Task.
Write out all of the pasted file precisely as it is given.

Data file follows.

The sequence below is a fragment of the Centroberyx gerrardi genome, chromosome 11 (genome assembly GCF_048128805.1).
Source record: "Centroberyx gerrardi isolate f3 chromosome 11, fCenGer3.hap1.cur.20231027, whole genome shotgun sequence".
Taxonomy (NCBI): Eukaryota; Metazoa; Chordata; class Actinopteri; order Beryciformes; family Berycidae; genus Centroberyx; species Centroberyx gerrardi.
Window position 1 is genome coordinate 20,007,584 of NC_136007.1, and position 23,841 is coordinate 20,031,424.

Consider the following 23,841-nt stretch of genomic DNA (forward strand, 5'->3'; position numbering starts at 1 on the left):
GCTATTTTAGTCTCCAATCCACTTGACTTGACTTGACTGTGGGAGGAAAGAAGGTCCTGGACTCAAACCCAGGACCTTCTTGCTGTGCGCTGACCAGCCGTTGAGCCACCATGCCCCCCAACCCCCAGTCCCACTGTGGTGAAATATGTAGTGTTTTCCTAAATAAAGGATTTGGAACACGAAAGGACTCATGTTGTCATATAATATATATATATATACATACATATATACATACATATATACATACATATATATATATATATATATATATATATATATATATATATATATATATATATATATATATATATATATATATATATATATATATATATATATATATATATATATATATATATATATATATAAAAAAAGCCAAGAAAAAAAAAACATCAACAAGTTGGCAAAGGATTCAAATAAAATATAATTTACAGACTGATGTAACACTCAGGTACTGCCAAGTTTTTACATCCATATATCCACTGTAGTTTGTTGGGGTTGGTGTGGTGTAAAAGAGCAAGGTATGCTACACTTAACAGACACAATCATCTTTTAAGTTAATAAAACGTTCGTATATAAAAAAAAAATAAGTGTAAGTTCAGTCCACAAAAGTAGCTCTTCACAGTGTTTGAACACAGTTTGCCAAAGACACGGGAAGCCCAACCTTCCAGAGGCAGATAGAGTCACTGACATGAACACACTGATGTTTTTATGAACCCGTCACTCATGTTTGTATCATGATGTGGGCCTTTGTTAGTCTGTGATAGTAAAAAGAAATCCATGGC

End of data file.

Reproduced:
The sequence below is a fragment of the Centroberyx gerrardi genome, chromosome 11 (genome assembly GCF_048128805.1).
Source record: "Centroberyx gerrardi isolate f3 chromosome 11, fCenGer3.hap1.cur.20231027, whole genome shotgun sequence".
Taxonomy (NCBI): Eukaryota; Metazoa; Chordata; class Actinopteri; order Beryciformes; family Berycidae; genus Centroberyx; species Centroberyx gerrardi.
Window position 1 is genome coordinate 20,007,584 of NC_136007.1, and position 23,841 is coordinate 20,031,424.

Consider the following 23,841-nt stretch of genomic DNA (forward strand, 5'->3'; position numbering starts at 1 on the left):
GCTATTTTAGTCTCCAATCCACTTGACTTGACTTGACTGTGGGAGGAAAGAAGGTCCTGGACTCAAACCCAGGACCTTCTTGCTGTGCGCTGACCAGCCGTTGAGCCACCATGCCCCCCAACCCCCAGTCCCACTGTGGTGAAATATGTAGTGTTTTCCTAAATAAAGGATTTGGAACACGAAAGGACTCATGTTGTCATATAATATATATATATATACATACATATATACATACATATATACATACATATATATATATATATATATATATATATATATATATATATATATATATATATATATATATATATATATATATATATATATATATATATATATATATATATATATATATATATATATATATAAAAAAAGCCAAGAAAAAAAAAACATCAACAAGTTGGCAAAGGATTCAAATAAAATATAATTTACAGACTGATGTAACACTCAGGTACTGCCAAGTTTTTACATCCATATATCCACTGTAGTTTGTTGGGGTTGGTGTGGTGTAAAAGAGCAAGGTATGCTACACTTAACAGACACAATCATCTTTTAAGTTAATAAAACGTTCGTATATAAAAAAAAAATAAGTGTAAGTTCAGTCCACAAAAGTAGCTCTTCACAGTGTTTGAACACAGTTTGCCAAAGACACGGGAAGCCCAACCTTCCAGAGGCAGATAGAGTCACTGACATGAACACACTGATGTTTTTATGAACCCGTCACTCATGTTTGTATCATGATGTGGGCCTTTGTTAGTCTGTGATAGTAAAAAGAAATCCATGGC